Sadly, Emma died unexpectedly of heart failure caused by mitochondrial disease just before the charity was launched. She was very much at the centre of setting up My Mito Mission and inspired her family and friends to carry on in her name. We have left Emma’s story below just as she approved it and hope that her kindness, courage and positivity shine through and help to bring inspiration to others.
Hello. I’m Emma Beal, 28, from West Yorkshire. I have a partner, Paul who’s an A&E nurse and we live in Halifax. I love musical theatre, reading, animals, spending time with family and friends and getting involved at the local pantomime each year.
I had a relatively normal childhood health-wise but in 2010 during my Uni finals, I became ill and was hospitalised. Two major organs were found to be damaged – my heart and brain – so an underlying condition such as mitochondrial disease (mito) was suspected from an early stage.
There are hundreds of variants of mito. In 2015 the 100,000 Genome Project confirmed I have a very rare form with just two other known cases in the world. Apart from causing fatigue due to the lack of energy my body produces, it’s caused a heart condition which restricts my mobility at times and neurological symptoms such as migraines, balance issues and tremors.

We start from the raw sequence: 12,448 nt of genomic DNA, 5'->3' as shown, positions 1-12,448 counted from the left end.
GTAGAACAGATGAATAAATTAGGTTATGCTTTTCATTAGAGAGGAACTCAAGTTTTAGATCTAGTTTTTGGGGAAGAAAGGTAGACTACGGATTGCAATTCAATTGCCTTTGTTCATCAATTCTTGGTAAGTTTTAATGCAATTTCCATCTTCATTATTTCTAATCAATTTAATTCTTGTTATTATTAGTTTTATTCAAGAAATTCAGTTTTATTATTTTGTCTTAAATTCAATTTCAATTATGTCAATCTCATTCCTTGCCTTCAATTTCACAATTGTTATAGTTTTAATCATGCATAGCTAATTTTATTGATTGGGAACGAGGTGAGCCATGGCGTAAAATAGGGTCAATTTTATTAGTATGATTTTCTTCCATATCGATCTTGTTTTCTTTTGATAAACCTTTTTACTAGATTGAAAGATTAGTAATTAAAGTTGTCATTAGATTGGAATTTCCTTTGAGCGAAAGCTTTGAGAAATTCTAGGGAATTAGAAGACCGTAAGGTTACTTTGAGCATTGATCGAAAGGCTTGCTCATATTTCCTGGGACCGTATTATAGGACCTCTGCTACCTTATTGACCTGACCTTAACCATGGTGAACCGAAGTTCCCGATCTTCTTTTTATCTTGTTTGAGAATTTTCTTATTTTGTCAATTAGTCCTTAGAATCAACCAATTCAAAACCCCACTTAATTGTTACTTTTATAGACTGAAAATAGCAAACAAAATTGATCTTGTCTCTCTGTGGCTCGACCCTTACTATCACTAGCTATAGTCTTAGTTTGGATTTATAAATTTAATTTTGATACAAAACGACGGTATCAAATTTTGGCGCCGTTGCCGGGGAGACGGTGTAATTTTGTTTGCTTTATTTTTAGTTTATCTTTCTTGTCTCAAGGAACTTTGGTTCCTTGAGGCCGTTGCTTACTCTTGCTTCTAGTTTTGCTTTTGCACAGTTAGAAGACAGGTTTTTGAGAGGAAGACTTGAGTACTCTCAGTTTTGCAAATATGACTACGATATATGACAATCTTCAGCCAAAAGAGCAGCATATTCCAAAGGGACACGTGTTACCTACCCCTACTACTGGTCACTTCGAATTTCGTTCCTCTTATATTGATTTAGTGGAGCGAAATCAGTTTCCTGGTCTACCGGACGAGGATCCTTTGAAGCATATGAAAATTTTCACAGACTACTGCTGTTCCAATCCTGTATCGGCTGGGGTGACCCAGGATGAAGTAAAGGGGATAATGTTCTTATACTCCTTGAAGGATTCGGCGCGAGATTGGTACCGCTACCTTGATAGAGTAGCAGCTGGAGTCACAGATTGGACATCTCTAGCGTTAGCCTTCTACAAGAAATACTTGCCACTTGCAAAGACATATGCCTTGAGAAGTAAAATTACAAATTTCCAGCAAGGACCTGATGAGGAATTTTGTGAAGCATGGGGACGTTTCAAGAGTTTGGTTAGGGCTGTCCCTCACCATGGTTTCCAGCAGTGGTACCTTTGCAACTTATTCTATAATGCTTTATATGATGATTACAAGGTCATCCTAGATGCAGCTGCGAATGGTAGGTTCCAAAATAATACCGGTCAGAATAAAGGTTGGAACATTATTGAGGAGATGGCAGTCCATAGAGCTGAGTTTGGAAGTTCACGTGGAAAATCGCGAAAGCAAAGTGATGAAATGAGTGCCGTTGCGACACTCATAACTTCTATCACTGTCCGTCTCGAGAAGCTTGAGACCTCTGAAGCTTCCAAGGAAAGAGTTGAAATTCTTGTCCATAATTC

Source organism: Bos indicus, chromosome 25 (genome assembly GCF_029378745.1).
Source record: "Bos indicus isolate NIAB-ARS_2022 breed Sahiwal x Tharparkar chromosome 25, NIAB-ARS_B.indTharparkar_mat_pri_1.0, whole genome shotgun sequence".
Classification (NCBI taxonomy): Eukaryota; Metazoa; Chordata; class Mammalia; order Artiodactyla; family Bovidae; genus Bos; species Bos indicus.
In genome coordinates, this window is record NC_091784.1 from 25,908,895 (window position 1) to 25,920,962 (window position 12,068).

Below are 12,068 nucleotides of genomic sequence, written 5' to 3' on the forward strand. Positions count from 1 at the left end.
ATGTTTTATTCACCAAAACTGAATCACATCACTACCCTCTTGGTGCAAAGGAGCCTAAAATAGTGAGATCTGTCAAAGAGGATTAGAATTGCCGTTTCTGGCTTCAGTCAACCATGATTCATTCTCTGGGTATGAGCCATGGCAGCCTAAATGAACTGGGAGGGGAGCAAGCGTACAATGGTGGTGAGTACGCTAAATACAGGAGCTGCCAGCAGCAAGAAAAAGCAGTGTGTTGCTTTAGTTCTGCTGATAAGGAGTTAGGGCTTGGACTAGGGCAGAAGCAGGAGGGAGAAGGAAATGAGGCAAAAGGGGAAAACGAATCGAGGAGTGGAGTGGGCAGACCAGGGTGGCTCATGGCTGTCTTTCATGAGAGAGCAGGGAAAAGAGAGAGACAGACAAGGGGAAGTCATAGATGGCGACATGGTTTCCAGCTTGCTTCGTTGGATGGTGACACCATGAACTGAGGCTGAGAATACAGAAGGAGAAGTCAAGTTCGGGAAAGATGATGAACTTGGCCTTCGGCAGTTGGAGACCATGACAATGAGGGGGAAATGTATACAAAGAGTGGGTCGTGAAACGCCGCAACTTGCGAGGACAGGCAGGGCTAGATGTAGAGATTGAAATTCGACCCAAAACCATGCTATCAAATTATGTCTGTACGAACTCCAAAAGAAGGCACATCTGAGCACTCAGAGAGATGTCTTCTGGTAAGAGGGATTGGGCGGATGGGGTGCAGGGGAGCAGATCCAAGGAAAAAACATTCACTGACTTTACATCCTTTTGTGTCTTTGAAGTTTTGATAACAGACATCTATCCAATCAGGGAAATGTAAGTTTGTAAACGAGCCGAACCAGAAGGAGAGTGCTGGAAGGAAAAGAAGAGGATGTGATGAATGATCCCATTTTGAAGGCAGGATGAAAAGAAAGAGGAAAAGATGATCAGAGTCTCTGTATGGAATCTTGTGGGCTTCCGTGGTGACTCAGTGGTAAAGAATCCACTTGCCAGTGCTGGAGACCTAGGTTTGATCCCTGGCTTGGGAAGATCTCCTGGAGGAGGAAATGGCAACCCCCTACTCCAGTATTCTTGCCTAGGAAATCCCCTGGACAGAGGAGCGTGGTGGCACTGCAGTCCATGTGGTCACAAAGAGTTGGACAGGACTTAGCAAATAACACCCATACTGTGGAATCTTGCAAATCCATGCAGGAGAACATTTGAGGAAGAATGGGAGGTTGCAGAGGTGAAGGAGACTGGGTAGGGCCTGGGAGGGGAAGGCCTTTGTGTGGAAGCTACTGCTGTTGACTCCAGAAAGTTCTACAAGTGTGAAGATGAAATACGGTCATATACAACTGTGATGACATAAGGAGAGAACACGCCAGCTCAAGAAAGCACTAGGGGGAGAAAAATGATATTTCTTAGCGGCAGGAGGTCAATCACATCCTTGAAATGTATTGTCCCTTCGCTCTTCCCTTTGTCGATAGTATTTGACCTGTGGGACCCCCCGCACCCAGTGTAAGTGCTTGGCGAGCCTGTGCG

There’s no treatment for mitochondrial disease itself, but my symptoms are currently being managed really well with medication. I live a pretty normal life and work part time with Scope supporting people with profound disability. I also help care for my grandad who has advanced dementia. I love this work and think that having my own health issues gives me more empathy with those I look after and an enhanced understanding of their needs.
Mitochondrial disease is progressive, but I remain very positive and focus on living life to the full. Cures for illnesses are found all the time. My Mito Mission is to help increase the chances that a cure can be found in time to help me, and others like me, which helps me to keep feeling hopeful and strong. I hope you’ll be able to help. Whether it’s in a small or large way, I’d be really grateful.
Thanks for reading my story.